February is a month known for its connection with lovers and it is no surprise that this month’s birthstone is Amethyst.
The name “amethyst” derives from the Greek amethystos, which means “a remedy against drunkenness,” a benefit long ascribed to the purple birthstone. According to myth, a beautiful nymph was turned into a gem by Diana to protect her from Bacchus – the god of wine. As a remembrance of his love, Bacchus poured wine onto the stone and gave it this beautiful color.
Amethyst is the world's most popular purple colored gem. The word "amethyst" makes most people think of a dark grape shade, but this stone occurs in many hues of purple. The color can be so light that it is barely perceptible or so dark that it is nearly opaque. It can be reddish purple, a true purple, or a violet purple. Amethyst also exists in a wide range of colors, but it is the purple color variety of quartz that has been used in personal adornments like jewelry for over 2000 years.
This gem has a Mohs hardness of 7 and does not break by cleavage, which makes it durable enough for use in rings, bracelets, earrings, pendants, and other types of jewelry. The first step in amethyst receiving its signature color begins during crystal growth. That is when trace amounts of iron are incorporated into a growing quartz crystal. After crystallization, gamma rays, emitted by radioactive materials within the host rock, irradiate the iron to produce the familiar purple color. The intensity of amethyst's color can vary from one part of the crystal to another. These color variations, known as “color zoning,” are caused by varying amounts of iron being incorporated into the crystal during the different stages of crystal growth. These crystals grow slowly and the composition of the fluids delivering the iron and the silica needed for crystal growth can vary due its environment. The darkest color of amethyst forms when the largest amount of iron is incorporated into the growing crystal.
Ancient Egyptians used amethyst in jewelry and breastplates to gain its protective powers from harm in war or in peace. This birthstone was used in episcopal rings and was considered to have influence of holiness and peace over the beholders. St. Valentine was a bishop himself and popularized this gem as a sacred symbol of pure love. Roman wives wore amethyst rings or amulets to use the birthstone powers’ of preserving affections of their husbands. Amethyst was also attributed to calming fears and curing the nervous system, bringing peace and serenity to the owner. Lastly, it was believed to stop the spread of infectious diseases.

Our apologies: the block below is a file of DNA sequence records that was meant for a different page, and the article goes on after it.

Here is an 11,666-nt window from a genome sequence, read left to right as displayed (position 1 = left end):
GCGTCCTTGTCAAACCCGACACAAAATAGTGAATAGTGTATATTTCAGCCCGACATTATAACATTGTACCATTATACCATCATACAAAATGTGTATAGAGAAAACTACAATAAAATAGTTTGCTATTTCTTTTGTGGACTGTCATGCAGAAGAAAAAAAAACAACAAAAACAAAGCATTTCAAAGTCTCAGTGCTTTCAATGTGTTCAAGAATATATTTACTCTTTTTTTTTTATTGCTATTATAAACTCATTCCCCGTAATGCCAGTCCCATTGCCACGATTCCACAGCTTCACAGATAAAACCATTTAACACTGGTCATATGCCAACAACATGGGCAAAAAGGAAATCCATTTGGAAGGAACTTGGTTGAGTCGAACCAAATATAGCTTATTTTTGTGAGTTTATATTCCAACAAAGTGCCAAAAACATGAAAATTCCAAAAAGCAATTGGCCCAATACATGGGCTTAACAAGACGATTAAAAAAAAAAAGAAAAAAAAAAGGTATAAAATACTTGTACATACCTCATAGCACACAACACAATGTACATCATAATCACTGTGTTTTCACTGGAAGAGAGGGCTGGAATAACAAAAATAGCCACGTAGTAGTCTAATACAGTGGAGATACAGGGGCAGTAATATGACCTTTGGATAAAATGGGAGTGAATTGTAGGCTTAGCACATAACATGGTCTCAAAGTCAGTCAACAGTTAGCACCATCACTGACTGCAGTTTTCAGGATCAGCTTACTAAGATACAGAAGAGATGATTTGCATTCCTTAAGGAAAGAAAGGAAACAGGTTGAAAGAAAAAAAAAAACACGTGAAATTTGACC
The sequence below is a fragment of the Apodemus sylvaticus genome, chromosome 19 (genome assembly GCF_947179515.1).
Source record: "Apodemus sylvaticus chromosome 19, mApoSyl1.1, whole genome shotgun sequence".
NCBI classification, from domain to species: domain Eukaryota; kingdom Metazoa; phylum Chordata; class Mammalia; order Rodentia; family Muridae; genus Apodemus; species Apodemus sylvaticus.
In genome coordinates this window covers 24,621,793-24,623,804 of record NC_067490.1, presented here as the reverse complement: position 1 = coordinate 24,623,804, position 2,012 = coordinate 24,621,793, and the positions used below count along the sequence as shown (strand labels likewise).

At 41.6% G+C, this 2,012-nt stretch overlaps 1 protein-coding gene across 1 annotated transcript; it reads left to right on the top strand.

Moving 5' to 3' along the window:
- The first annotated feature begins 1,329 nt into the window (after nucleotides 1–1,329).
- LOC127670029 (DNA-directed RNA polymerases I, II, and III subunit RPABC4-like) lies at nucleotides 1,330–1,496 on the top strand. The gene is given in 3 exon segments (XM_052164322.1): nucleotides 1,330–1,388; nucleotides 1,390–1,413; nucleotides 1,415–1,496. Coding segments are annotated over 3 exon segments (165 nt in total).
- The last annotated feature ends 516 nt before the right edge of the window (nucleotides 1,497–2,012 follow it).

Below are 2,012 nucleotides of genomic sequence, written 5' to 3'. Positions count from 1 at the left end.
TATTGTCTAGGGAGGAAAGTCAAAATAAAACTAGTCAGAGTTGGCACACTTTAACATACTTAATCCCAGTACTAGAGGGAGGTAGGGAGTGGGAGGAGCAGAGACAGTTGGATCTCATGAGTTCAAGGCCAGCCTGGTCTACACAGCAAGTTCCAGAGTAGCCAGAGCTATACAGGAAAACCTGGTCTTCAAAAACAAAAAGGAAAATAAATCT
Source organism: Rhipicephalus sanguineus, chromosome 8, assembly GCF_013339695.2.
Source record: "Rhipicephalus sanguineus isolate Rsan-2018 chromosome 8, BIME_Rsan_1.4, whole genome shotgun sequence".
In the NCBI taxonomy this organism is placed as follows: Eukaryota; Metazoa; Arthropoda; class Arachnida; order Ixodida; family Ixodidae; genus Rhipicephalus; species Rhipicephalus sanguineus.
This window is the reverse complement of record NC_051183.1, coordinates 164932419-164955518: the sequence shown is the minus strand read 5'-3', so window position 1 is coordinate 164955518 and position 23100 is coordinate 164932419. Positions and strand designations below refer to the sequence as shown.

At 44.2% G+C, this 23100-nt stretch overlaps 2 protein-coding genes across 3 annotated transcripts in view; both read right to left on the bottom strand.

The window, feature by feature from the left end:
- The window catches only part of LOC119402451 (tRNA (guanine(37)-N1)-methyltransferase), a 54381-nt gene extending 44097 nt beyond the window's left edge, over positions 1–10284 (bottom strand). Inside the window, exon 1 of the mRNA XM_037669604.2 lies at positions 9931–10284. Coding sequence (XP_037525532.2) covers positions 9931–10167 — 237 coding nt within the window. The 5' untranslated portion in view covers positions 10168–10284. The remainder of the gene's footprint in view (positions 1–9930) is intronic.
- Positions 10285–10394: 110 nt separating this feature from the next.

Because of its durability, it is generally considered hard enough for almost any jewelry use. But some care is needed to maintain its polish and natural color. Amethyst can encounter a variety of common objects that can produce a scratch on its surface. Accidental scrapes on hard objects or abrasion with other gems of equal or greater hardness in a jewelry box can cause damage. Amethyst is also a brittle material that can be chipped or scratched by impact. It is best not to wear this type of jewelry during exercise or other rigorous activities. Long-term storage of these gems and accessories is best done in a jewelry box or other dark location. The color of some amethysts can fade with prolonged exposure to direct sunlight or bright display lights.
Amethyst is the gem traditionally given for the sixth wedding anniversary. Wear it in celebration of your wedding nuptials or as your February birthstone.